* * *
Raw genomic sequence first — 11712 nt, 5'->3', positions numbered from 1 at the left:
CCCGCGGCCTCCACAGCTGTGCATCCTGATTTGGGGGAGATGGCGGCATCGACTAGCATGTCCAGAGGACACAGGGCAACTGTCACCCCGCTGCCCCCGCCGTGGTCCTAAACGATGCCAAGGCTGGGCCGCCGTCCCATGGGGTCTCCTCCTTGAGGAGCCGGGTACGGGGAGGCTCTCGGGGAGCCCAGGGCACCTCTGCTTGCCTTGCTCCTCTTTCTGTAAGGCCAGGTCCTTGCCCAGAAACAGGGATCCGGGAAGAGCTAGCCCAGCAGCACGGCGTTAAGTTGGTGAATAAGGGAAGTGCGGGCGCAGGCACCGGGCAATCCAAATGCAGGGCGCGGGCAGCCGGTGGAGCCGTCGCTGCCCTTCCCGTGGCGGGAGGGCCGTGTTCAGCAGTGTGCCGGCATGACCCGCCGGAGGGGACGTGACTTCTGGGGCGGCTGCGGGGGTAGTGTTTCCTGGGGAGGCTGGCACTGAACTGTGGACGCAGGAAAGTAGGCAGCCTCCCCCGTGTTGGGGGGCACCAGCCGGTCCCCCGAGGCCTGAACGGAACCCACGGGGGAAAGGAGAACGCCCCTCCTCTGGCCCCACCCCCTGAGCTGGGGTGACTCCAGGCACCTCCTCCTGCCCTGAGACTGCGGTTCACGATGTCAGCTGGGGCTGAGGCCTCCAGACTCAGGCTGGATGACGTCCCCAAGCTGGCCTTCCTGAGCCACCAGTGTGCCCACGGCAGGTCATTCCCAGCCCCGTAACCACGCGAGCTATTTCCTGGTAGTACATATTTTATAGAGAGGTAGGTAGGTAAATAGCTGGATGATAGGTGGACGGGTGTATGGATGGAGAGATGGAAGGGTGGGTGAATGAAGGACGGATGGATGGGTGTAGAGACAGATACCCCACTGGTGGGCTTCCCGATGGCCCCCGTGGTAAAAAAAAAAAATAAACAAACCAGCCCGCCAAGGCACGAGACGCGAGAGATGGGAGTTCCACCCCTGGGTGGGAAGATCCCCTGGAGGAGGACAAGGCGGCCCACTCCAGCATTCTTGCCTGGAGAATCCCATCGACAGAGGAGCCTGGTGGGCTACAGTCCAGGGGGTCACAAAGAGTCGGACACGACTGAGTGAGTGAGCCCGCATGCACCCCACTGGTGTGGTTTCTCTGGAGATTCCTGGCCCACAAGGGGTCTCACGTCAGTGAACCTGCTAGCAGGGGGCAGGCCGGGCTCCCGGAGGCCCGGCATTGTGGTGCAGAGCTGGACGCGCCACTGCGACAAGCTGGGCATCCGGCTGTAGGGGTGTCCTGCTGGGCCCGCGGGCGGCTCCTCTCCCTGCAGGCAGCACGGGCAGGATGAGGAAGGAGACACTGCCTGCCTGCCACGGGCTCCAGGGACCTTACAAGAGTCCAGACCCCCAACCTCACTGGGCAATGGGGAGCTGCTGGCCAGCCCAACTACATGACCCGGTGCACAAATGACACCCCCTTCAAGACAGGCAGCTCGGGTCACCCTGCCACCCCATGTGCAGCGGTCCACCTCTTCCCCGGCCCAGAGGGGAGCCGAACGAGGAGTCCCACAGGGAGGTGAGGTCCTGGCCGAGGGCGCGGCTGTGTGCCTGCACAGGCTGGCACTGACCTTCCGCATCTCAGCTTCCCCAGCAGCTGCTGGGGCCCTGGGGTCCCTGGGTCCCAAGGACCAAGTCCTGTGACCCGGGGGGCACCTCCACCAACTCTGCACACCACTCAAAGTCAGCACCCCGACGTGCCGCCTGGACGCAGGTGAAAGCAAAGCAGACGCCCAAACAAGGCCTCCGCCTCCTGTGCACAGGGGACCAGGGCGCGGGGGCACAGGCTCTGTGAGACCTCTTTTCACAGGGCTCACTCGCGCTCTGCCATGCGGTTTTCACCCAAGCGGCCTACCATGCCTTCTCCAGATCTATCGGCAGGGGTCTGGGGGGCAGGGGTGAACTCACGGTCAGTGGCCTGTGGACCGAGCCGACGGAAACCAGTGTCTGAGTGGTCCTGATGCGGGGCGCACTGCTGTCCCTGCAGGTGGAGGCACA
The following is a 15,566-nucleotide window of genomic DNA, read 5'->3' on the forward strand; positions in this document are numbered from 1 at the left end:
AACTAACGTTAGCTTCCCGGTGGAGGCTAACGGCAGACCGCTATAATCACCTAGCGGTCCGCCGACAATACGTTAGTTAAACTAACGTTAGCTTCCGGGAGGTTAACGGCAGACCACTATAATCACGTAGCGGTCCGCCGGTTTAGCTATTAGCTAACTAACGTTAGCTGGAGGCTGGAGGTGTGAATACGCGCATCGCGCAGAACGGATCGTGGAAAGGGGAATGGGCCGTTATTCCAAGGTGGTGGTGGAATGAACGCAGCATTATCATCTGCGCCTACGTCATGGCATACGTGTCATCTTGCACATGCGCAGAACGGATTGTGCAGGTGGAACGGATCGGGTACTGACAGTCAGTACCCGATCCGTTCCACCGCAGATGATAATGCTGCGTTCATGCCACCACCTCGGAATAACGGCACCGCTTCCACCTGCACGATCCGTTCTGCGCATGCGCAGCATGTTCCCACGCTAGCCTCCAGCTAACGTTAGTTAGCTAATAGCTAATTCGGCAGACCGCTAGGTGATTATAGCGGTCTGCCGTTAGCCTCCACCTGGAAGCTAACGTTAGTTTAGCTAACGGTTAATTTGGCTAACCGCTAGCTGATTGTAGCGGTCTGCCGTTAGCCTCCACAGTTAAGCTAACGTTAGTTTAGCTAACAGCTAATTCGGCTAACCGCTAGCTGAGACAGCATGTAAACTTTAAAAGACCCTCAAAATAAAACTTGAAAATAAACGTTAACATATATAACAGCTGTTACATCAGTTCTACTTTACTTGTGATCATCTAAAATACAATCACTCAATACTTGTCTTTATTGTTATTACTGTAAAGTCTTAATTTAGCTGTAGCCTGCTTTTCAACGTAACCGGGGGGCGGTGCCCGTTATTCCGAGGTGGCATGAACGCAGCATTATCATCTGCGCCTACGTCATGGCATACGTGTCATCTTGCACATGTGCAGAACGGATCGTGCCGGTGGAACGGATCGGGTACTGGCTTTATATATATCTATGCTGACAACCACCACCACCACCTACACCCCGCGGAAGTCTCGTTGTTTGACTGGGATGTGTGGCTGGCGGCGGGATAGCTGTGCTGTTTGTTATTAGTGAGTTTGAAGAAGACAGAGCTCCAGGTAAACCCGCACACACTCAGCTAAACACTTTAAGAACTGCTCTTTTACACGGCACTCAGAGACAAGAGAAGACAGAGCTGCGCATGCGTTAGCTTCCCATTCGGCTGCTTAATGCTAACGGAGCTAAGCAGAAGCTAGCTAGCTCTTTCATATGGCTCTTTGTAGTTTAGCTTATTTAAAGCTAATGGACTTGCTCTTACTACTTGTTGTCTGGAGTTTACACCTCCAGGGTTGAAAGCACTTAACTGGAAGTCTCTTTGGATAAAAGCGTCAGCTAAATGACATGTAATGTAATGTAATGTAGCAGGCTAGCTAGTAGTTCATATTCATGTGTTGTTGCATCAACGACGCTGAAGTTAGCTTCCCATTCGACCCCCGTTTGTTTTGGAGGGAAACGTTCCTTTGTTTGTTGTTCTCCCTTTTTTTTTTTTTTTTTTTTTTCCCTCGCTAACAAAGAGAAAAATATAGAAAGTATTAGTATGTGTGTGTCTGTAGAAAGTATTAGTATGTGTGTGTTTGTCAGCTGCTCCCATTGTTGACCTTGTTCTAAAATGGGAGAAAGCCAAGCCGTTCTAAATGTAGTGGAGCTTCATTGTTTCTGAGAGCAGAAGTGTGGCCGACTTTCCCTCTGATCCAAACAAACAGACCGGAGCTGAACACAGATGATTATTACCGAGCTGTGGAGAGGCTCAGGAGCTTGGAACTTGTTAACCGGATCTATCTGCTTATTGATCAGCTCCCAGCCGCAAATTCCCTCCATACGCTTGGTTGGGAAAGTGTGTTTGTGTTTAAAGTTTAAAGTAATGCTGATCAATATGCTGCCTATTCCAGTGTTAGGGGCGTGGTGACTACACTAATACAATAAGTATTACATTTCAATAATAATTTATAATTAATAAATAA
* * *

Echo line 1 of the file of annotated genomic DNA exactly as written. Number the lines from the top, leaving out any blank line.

Raw genomic sequence first — 11712 nt, 5'->3', positions numbered from 1 at the left: